There are a number of reports on the Web reacting to last week’s ECUSA triennial convention – Mike Bird linked to one at BeliefNet and one at the WSJ; Several people on Twitter and FB pointed out Ross Douthat’s piece in the NY Times, which took the opportunity to give thought to the wider issue of the ‘collapse’ (his word) of liberal Christianity in the USA. The piece is humorous (‘Leaders of liberal churches have alternated between a Monty Python-esque “it’s just a flesh wound!” bravado and a weird self-righteousness about their looming extinction.’) and perceptive in drawing attention to a fact that is also one of the chief lessons of Goodhew’s Church Growth in Britain: there is a strong positive correlation between church growth and conservative theology, and between church decline and liberal theology. (This is not, of course, necessarily a reason to commend conservative theology – our calling is to faithfulness to the gospel, not to worldly success – but it is a reason to greet the (very regular) announcements from the more liberal denominations in both the UK and the USA that the best way to stop their decline in attendance is to become yet more liberal with something akin to a facepalm…)
That said, Douthat’s piece seems to me to be built on a fundamental misapprehension; he asserts that ‘the defining idea of liberal Christianity’ is ‘that faith should spur social reform as well as personal conversion’ and laments the possible loss of this idea from American national life. As a definition of liberal Christianity, this is astonishingly misdirected; indeed, it might better serve as a definition of classical Evangelicalism, which was, and increasingly is again, precisely about the combination of personal and social transformation in the name of the gospel. Someone might attempt a historical account in which this evangelical holism was lost in both directions, with conservatives holding on to the need for personal conversion and liberals holding on to the need for social transformation, but I don’t see this as being in any way plausible; classical evangelicalism was already defined against a liberal tradition, that had its own clear intellectual position, and that in turn rejected the evangelical position. Further, it does not hold even in relatively recent history, at least in the UK (I suspect it does not in the USA either, but my knowledge of the history there is less sure): in the face of mass immigration from the West Indies in the 1950s, for instance, the mainstream liberal churches were fairly uniformly racist; the reactions of evangelical churches were mixed, but at least some did in fact open their doors and welcome their new black neighbours.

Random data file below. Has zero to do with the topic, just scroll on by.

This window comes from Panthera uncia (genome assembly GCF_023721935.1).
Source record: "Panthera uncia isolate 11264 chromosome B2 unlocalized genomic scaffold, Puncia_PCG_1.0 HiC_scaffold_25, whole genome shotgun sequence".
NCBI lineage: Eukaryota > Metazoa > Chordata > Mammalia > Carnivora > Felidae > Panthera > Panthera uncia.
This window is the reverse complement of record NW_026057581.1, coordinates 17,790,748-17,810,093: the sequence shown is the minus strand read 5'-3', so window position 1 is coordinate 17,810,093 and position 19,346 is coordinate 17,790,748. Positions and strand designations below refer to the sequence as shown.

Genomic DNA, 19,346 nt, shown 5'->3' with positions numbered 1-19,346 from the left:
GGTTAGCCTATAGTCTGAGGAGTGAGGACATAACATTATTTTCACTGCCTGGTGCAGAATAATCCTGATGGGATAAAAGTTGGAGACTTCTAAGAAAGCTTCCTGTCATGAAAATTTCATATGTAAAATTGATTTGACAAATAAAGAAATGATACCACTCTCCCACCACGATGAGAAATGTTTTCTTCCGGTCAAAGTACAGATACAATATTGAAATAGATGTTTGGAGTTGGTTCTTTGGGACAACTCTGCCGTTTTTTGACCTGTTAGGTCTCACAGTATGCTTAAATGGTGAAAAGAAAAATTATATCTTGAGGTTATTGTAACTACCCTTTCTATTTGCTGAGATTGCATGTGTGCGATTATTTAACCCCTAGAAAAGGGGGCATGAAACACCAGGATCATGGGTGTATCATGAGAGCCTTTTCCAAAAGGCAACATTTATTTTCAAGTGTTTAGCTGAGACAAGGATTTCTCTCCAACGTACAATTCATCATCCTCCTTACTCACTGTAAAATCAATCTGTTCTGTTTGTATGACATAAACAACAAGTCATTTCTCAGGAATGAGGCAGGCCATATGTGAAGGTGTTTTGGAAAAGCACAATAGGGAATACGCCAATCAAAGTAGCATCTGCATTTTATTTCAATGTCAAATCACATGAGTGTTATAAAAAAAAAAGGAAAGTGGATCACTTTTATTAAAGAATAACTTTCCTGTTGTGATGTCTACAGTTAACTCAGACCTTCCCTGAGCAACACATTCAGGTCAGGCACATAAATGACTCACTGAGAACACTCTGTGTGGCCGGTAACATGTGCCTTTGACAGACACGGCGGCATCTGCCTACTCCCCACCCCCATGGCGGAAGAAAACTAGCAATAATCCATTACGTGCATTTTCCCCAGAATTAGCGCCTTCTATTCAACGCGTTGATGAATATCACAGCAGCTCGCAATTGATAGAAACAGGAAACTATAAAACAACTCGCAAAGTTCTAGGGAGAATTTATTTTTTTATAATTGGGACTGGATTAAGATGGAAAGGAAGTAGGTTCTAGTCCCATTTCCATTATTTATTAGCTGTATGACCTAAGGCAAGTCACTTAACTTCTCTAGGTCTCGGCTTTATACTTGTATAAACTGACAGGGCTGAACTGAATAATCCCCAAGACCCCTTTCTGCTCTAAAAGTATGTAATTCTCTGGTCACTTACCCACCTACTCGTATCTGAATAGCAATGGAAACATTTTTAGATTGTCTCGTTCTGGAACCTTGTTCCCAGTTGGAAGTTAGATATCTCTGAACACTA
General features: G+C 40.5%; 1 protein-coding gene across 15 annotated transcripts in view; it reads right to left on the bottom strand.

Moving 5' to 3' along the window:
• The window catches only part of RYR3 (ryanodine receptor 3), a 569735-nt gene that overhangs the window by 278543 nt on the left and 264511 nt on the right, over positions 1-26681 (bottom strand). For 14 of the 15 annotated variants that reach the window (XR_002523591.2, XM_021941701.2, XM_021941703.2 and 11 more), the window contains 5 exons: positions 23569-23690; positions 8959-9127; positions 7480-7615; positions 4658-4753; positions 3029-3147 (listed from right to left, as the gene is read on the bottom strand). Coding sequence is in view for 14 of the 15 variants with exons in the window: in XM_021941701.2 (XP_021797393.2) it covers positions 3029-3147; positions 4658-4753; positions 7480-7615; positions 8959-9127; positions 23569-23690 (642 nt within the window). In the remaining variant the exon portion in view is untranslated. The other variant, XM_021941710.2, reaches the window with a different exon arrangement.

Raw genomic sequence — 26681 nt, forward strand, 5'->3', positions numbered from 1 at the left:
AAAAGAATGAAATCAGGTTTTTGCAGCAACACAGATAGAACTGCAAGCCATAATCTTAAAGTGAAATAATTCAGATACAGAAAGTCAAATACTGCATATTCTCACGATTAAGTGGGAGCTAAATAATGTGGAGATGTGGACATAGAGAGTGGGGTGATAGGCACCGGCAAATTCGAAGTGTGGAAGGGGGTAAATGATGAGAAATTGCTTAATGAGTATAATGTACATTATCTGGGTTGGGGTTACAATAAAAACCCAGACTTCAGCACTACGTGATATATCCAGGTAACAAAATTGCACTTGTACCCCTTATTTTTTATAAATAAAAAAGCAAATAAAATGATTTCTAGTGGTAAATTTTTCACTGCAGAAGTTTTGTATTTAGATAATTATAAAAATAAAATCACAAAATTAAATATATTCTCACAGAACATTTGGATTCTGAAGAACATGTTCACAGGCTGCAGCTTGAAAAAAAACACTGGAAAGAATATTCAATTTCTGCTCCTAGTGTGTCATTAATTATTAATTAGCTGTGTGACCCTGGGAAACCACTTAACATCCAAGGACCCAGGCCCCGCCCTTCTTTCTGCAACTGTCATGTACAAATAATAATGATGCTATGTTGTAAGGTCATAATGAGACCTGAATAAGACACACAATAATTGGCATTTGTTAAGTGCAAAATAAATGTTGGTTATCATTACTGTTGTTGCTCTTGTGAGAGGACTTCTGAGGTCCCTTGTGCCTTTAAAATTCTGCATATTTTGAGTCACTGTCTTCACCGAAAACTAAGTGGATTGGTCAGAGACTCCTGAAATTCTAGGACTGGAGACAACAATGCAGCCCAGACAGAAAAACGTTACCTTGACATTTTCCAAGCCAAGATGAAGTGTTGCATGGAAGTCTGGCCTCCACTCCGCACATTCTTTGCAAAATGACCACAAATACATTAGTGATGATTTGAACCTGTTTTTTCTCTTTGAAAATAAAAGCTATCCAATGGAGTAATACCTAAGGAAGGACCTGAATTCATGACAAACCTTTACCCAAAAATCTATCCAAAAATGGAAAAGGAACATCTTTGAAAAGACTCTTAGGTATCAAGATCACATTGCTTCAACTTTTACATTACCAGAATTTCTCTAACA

What is liberal Christianity? The question is complex, of course. To give a fully adequate answer would demand reference to renewed confidence in reason, to a high estimate of the possibilities of human endeavour, married to a downplaying of the doctrine of original sin (at least as classically taught), to Biblical criticism, to the turn to history that affected theology as much as every other academic discipline in the early twentieth-century, and to other currents.
That said, most of these currents coalesce in popular expressions of Christianity into a fairly unified stream. So, as a broad approximation, liberal Christianity is Christianity that is acutely alive to the challenges to belief coming from modern philosophy. Kant’s denial of knowledge of the noumenal realm apparently made traditional accounts of revelation impossible, and the more-or-less simultaneous rise of Biblical criticism made traditional accounts of revelation profoundly precarious even if possible. Of course, every intellectually serious mode of Christianity has had to respond somehow to these challenges – this was the sense of Stephen Sykes’ announcement that we are all liberals today; the particular character of liberal Christianity has been to find a response in accepting the force of the challenges and seeing a profound need for doctrinal reformulation to meet them.